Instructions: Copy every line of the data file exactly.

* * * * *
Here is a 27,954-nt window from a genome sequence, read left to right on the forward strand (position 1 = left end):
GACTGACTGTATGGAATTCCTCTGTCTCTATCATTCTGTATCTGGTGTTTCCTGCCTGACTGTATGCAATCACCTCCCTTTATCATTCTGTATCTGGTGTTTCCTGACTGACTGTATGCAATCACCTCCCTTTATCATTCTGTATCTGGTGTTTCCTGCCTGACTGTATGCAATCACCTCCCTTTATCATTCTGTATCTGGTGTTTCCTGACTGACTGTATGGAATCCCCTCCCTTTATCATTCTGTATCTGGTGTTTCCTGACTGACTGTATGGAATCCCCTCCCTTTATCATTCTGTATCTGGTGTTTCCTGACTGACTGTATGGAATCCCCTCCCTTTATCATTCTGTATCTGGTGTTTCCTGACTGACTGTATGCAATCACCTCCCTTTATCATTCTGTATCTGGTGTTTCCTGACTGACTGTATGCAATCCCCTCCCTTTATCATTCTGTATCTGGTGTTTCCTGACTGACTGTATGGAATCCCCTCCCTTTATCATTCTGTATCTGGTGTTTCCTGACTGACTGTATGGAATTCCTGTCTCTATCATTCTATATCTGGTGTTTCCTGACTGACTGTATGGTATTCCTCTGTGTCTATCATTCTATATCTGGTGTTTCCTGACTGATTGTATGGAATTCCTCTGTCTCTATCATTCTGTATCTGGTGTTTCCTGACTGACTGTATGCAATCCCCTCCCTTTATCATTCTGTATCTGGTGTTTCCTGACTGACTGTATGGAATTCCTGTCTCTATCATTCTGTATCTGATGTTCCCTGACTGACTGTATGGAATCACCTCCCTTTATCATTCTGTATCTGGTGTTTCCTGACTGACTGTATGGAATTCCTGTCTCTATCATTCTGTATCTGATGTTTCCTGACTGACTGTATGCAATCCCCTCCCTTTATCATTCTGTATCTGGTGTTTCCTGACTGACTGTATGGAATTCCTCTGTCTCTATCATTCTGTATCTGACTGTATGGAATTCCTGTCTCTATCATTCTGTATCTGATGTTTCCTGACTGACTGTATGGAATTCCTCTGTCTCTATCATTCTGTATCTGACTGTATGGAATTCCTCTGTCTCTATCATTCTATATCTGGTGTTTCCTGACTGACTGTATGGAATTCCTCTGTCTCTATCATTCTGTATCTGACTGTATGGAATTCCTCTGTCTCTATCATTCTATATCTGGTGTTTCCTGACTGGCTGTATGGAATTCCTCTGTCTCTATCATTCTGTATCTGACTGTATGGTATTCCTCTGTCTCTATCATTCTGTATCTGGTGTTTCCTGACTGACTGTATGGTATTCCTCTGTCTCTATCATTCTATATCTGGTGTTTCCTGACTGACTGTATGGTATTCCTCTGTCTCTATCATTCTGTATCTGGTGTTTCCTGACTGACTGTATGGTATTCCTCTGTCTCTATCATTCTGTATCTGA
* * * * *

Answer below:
Here is a 27,954-nt window from a genome sequence, read left to right on the forward strand (position 1 = left end):
GACTGACTGTATGGAATTCCTCTGTCTCTATCATTCTGTATCTGGTGTTTCCTGCCTGACTGTATGCAATCACCTCCCTTTATCATTCTGTATCTGGTGTTTCCTGACTGACTGTATGCAATCACCTCCCTTTATCATTCTGTATCTGGTGTTTCCTGCCTGACTGTATGCAATCACCTCCCTTTATCATTCTGTATCTGGTGTTTCCTGACTGACTGTATGGAATCCCCTCCCTTTATCATTCTGTATCTGGTGTTTCCTGACTGACTGTATGGAATCCCCTCCCTTTATCATTCTGTATCTGGTGTTTCCTGACTGACTGTATGGAATCCCCTCCCTTTATCATTCTGTATCTGGTGTTTCCTGACTGACTGTATGCAATCACCTCCCTTTATCATTCTGTATCTGGTGTTTCCTGACTGACTGTATGCAATCCCCTCCCTTTATCATTCTGTATCTGGTGTTTCCTGACTGACTGTATGGAATCCCCTCCCTTTATCATTCTGTATCTGGTGTTTCCTGACTGACTGTATGGAATTCCTGTCTCTATCATTCTATATCTGGTGTTTCCTGACTGACTGTATGGTATTCCTCTGTGTCTATCATTCTATATCTGGTGTTTCCTGACTGATTGTATGGAATTCCTCTGTCTCTATCATTCTGTATCTGGTGTTTCCTGACTGACTGTATGCAATCCCCTCCCTTTATCATTCTGTATCTGGTGTTTCCTGACTGACTGTATGGAATTCCTGTCTCTATCATTCTGTATCTGATGTTCCCTGACTGACTGTATGGAATCACCTCCCTTTATCATTCTGTATCTGGTGTTTCCTGACTGACTGTATGGAATTCCTGTCTCTATCATTCTGTATCTGATGTTTCCTGACTGACTGTATGCAATCCCCTCCCTTTATCATTCTGTATCTGGTGTTTCCTGACTGACTGTATGGAATTCCTCTGTCTCTATCATTCTGTATCTGACTGTATGGAATTCCTGTCTCTATCATTCTGTATCTGATGTTTCCTGACTGACTGTATGGAATTCCTCTGTCTCTATCATTCTGTATCTGACTGTATGGAATTCCTCTGTCTCTATCATTCTATATCTGGTGTTTCCTGACTGACTGTATGGAATTCCTCTGTCTCTATCATTCTGTATCTGACTGTATGGAATTCCTCTGTCTCTATCATTCTATATCTGGTGTTTCCTGACTGGCTGTATGGAATTCCTCTGTCTCTATCATTCTGTATCTGACTGTATGGTATTCCTCTGTCTCTATCATTCTGTATCTGGTGTTTCCTGACTGACTGTATGGTATTCCTCTGTCTCTATCATTCTATATCTGGTGTTTCCTGACTGACTGTATGGTATTCCTCTGTCTCTATCATTCTGTATCTGGTGTTTCCTGACTGACTGTATGGTATTCCTCTGTCTCTATCATTCTGTATCTGA